Losing bets

Apr 15th, 2010 | By | Category: Ireland

An estate agent’s board stares mockingly down the road, “Ready to go sites with full planning permission for three stunning detached houses”.

Walking the dogs on an evening when Iceland’s name is associated with volcanoes rather than banks, the board seemed like a torn up slip on the floor of a betting office, or a discarded ticket at the foot of a bookmaker’s racecourse pitch.  It was a reminder of a bet that has gone badly wrong.

Memories again surfaced of a television play; perhaps a BBC Play for Today or something from the days when ITV did drama.  It was from the late 1960s, it couldn’t have been much later because Britain went decimal in February 1971.

An older man comes into a betting office.  A couple of shillings in his pocket – he is looking for someone to lend him the eighteen shillings he needs with which to buy his grandson a train.  He decides to place a bet on a horse, which wins; then the winnings are placed on another horse; and then the accumulated sum is placed as another bet.  He continues the winning run, each time being exhorted not to place the full amount, until his winnings stand at £10,000, which he places on a dead cert, which loses, and every penny is gone.  At the end the bookmaker offers him the eighteen shillings he needs to buy the train.  It was a piece of adult drama that had a profound effect upon a childhood mind, for it is recalled again and again.

No-one would be stupid enough to lose everything in a single bet, would they?

Ireland has lost its new found wealth betting on property.  Half finished estates dot the country; half empty developments are mocked by the overblown descriptions on the billboards announcing properties for sale.  Did even the bankers, and their paid economic experts who repeatedly declared in the media that ‘nothing could go wrong’, believe that the price curve could rise forever? Questions raised were treated as heresy; dissenting voices were described as people who knew nothing.  It turned out that the ‘know nothings’ were working all along for the financial institutions.

Ireland has lost years of what might have been a good future in a single disastrous bet on the property market. Like the man who had come into the betting shop looking for eighteen shillings; there was not the wisdom to invest the money in different ways.  In 2006, David McWilliams warned us on RTE television that apart from the growth in the property market, there was not a lot happening in the economy; but we carried on pouring money into bets on an old steeplechaser that finally came up against one fence too many.

Maybe we have eighteen shillings left, but even that is going to be spent on further losing bets on NAMA property. We persist in the belief that one day one win will recoup our losses.  Look at the losing slips on the floor; look at the pathetic cry of the agents’ boards..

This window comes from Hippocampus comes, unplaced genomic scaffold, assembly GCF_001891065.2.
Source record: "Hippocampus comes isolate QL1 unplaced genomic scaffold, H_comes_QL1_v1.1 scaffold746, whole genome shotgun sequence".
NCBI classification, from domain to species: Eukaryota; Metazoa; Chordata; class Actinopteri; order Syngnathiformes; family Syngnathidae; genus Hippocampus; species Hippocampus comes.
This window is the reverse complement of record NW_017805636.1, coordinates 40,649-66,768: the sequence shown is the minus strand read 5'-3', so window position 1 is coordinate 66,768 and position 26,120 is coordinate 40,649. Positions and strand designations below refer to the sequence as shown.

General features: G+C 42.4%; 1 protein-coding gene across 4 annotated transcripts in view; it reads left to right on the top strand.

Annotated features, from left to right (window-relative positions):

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  1. Nice one Ian. I’m afraid that Ireland is a largely a nation of inveterate gamblers and there is some in-built genetic trait that drives many, many people to look for something for nothing. What, for example is the point of the horse-racing industry other than to make book-makers rich? Every day the results feature on the sports news as if they were of some importance and Saturday afternoons the media is awash with commentary. What of the Lotto? Did you see the amount of money that was being spent and the rate at which it was being handed over yesterday? The organisers know all too well that distributing that amount among more people would not generate the same sales so they continue not to put a ceiling on any prize. More greed.
    Contracts for difference anyone? “Yeah put me down for a few million, I ‘ve got loads” says one Mr S. Fittzpatrick who “isn’t a gambler at all. He likes nothing more than a quiet game of cards in his local pub on a Friday night.” “Oh and throw in a few bank shares while you’re at it.” Nobody would decry investing in businesses but when people buy for speculation rather than investment they deserve to lose and if they can’t afford it, tough!
    AMuch of this downhill slide began in this country in the mid 60s when AIB was formed and the gentlemen of decency and integrity who ran the financial institutions in this country were replaced with shysters intent on lining their own pockets. AIB have hardly been out of the financial scandal headlines since and a new generation of incompetents is now running the show. Matthew Elderfield will do something in the short term but once his contract expires, the gambling habit, suppressed for five years, will be out of the traps quicker than a greyhound. Remember, you heard it here first.

  2. We didn’t suffer quite so badly but I still know people who are certain property is a good bet. It’s not. Unless you own it, keep it and wait a very long time to realise it. We used to advise clients to diversify their investments but there was always the client who ha a couple of rental houses and swore property made them a better return. He forgot the costs involved! I’m putting my money on the lottery!

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